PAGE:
The tools of the imperialist banking sector are there precisely to generate dependence and keep former colonial nations within a neo-colonial orbit. The deployment of Western corporations, infrastructure and technology only serves to reinforce those dependencies over the long term. Inevitably there is often a military pay off too, with arms contracts being tied into economic support and the stationing of military bases and US hardware as part of the deal.

The fact that the concept of “de-dollarisation” is even on the agenda of developing nations, and that there is an emerging investment network which it does not control, is of concern to the US. Also, there can be no doubt that much of the current US provocation towards China stems from the fear that the unipolarity it has enjoyed, since the defeat of the Soviet Union, is not only being questioned but is being actively challenged.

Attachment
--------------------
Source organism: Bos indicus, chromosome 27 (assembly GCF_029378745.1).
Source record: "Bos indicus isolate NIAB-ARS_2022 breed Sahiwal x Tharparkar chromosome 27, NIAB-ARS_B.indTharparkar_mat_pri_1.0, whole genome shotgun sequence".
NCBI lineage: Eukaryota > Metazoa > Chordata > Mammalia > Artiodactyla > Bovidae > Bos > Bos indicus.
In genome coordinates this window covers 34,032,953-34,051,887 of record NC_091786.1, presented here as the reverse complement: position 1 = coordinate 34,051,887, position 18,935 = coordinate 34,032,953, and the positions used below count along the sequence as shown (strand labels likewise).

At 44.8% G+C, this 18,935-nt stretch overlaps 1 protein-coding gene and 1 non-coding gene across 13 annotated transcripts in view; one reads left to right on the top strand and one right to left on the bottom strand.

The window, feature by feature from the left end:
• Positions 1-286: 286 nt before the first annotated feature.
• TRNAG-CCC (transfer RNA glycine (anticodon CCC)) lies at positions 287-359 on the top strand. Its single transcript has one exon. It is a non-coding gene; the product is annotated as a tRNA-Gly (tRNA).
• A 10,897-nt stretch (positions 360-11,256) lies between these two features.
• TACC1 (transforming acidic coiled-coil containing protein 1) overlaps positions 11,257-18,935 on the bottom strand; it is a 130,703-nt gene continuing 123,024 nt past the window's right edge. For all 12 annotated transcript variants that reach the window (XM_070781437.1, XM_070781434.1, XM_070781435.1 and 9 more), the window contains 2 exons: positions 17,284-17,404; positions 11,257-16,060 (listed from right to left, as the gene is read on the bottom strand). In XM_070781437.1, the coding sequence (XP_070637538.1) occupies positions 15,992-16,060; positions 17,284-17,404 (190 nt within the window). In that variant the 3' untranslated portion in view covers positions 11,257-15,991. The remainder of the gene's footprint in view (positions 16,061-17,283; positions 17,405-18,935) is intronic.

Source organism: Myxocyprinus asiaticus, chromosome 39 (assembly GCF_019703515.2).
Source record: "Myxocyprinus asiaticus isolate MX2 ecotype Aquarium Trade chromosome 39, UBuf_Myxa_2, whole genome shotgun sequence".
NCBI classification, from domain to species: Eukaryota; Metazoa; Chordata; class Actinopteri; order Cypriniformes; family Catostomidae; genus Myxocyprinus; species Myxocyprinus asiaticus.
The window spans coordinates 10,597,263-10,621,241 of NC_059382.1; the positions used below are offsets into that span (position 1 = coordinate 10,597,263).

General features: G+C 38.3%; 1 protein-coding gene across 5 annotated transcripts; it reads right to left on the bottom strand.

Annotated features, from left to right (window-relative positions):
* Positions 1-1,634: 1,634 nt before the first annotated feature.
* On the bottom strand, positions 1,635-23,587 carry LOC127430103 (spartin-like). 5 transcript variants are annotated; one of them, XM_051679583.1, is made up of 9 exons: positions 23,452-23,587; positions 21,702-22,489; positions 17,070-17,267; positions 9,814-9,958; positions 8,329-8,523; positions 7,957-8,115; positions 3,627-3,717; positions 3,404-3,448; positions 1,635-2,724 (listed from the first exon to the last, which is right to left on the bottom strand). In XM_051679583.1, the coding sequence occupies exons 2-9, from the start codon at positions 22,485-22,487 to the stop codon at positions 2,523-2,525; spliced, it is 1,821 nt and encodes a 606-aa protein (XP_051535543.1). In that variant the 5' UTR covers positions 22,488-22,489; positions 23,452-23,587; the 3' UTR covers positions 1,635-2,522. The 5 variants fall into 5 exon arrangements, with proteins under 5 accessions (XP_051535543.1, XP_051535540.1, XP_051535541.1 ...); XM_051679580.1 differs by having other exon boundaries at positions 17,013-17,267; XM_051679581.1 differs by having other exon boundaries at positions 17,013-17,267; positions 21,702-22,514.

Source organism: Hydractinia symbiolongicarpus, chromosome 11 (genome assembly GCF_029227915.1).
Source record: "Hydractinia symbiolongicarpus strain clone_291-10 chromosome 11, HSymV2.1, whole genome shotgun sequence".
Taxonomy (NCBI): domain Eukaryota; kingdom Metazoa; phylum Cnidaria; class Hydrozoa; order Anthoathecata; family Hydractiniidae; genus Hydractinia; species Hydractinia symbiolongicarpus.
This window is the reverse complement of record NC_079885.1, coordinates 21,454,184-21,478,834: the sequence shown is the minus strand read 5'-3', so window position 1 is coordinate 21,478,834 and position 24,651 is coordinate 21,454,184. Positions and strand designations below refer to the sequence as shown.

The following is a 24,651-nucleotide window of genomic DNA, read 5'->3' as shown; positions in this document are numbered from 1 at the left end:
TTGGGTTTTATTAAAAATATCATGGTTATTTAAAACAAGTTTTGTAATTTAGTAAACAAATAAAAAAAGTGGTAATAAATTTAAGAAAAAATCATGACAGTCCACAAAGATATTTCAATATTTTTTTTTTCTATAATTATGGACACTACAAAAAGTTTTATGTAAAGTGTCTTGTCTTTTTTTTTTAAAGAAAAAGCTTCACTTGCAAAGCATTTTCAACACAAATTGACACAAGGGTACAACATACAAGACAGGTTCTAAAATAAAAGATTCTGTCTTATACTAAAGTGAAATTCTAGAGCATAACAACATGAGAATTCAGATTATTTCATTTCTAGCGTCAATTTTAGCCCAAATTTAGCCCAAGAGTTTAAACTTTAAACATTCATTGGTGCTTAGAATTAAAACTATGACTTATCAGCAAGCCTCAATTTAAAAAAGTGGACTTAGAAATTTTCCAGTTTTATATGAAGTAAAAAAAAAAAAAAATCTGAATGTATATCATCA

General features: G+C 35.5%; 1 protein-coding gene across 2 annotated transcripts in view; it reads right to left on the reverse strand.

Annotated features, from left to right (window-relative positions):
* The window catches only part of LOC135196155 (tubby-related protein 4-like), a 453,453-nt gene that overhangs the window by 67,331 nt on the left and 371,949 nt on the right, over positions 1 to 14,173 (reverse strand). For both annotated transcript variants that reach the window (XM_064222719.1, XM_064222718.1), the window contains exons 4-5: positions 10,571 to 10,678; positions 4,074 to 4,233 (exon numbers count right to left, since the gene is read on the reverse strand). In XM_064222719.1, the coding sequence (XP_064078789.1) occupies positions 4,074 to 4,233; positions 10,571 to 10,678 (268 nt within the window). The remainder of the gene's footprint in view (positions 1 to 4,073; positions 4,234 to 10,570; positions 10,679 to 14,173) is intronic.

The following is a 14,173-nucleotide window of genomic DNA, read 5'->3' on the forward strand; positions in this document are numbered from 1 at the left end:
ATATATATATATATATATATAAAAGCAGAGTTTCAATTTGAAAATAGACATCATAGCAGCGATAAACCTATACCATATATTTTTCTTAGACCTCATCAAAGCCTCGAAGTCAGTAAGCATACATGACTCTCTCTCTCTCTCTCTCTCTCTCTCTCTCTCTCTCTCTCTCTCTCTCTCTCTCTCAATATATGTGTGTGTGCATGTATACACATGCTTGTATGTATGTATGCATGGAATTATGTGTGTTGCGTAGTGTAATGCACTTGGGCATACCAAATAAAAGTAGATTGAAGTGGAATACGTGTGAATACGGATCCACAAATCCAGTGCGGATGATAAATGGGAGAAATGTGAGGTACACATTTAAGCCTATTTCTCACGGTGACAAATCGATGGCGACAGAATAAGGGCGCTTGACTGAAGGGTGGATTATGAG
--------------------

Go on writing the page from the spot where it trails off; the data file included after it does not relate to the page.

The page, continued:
Steve Bishop is a Liberation Member

Photo: 200703-N-KO930-3033 SOUTH CHINA SEA (July 3, 2020) An F/A-18E Super Hornet, from the “Kestrels” of Strike Fighter Squadron (VFA) 137 takes off from the flight deck of the aircraft carrier USS Nimitz (CVN 68). The Nimitz and USS Ronald Reagan (CVN 76) Carrier Strike Groups are conducting dual carrier operations in the Indo-Pacific as the Nimitz Carrier Strike Force. (U.S. Navy photo by Mass Communication Specialist 3rd Class Olivia Banmally Nichols/Released)